W. Alton Jones Professor of Philosophy
Professor of Law
Larry May has published over 30 books, including a critically acclaimed four-volume series published by the Cambridge University Press that addresses the moral foundations of international criminal law. Professor May’s books have won awards in law, philosophy, and political science. An authority on Just War theory and international law, Professor May has advised the U.S. State Department, the CIA, the National Institutes of Health, and the International Committee of the Red Cross, and been quoted in international court decisions.
He is a political philosopher who has written on conceptual issues in collective and shared responsibility and normative issues in international criminal law. He is currently writing a multi-volume history of legal thought, beginning with the first written legal texts in ancient Mesopotamia and projected to continue up to the Nuremberg trial.
Professor May’s work has been addressed at three conferences in Europe at Leiden University (2009); the Grotius Institute, Peace Palace at The Hague (2012); the School of International Relations at the University of St. Andrews (2013). He has recently given invited lectures at the law schools at Harvard, New York University, Stanford and the universities of Pennsylvania, California-Berkeley, Michigan, Iowa and Minnesota. He has also spoken at philosophy or law conferences abroad in Belfast, Oxford, Oslo, Copenhagen, Canberra, Melbourne, Sydney, Geneva and Sapporo.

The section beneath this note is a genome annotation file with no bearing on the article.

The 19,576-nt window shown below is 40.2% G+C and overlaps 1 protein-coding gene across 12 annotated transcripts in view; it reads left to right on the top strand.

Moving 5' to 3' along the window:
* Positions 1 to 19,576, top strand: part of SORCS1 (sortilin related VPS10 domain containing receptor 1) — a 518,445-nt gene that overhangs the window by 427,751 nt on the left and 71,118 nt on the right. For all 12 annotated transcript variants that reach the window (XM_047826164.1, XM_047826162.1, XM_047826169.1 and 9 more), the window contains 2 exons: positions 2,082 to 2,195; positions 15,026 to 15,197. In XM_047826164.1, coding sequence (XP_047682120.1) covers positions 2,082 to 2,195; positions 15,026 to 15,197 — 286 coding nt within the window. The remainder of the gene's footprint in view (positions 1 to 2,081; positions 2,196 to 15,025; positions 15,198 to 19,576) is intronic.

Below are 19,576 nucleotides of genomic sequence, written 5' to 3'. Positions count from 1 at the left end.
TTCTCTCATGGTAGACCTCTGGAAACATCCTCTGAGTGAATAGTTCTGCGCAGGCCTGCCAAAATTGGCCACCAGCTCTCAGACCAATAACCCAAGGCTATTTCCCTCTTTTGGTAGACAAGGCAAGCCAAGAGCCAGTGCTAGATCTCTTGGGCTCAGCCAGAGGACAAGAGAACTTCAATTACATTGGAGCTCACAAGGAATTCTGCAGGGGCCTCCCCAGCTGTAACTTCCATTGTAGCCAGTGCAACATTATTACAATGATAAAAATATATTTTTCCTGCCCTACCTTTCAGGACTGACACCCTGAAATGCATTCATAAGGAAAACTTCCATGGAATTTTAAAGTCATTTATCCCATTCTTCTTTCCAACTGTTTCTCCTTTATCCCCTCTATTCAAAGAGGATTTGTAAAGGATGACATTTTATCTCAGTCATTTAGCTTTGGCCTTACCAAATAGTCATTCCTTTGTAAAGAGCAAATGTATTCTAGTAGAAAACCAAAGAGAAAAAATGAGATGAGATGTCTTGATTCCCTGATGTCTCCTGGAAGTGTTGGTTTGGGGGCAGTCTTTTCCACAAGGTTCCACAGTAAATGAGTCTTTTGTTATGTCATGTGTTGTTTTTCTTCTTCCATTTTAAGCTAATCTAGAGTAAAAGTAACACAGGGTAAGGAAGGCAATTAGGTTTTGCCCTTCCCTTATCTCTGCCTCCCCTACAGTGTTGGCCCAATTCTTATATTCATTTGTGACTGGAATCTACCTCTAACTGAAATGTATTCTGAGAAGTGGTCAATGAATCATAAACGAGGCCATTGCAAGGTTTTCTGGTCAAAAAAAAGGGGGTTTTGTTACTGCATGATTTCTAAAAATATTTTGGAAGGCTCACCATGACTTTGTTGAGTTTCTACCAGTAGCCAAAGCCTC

Professor May is an affiliated faculty member at the University of Pennsylvania Law School, Center for Ethics and the Rule of Law, and an adjunct professor of philosophy at Charles Sturt University in Canberra Australia.
- Necessity in International Law (Oxford University Press, forthcoming 2016) (with Jens Ohlin
- International Criminal Tribunals: A Normative Defense (Cambridge University Press, forthcoming) (with Shannon Fyfe)
- Contingent Pacifism (Cambridge University Press, 2015)
- Proportionality in International Law (Oxford University Press, 2014) (with Michael Newton)
- Limiting Leviathan: Hobbes on Law and International Affairs (Oxford University Press, 2013)
- After War Ends, Cambridge University Press (forthcoming 2012)
- Global Justice and Due Process, Cambridge University Press-Cambridge (2011)
- Genocide: A Normative Account, Cambridge University Press-New York (2010)
- Aggression and Crimes Against Peace, Cambridge University Press-New York, (2008). Winner, Book of the year prize, International Association of Penal Law (American Section)
- War Crimes and Just War, Cambridge University Press-New York (2007). Winner, Frank Chapman Sharp Prize for best book on the philosophy of war and peace, awarded by the American Philosophical Association every two years, and Outstanding Academic Title, American Library Association’s Choice Magazine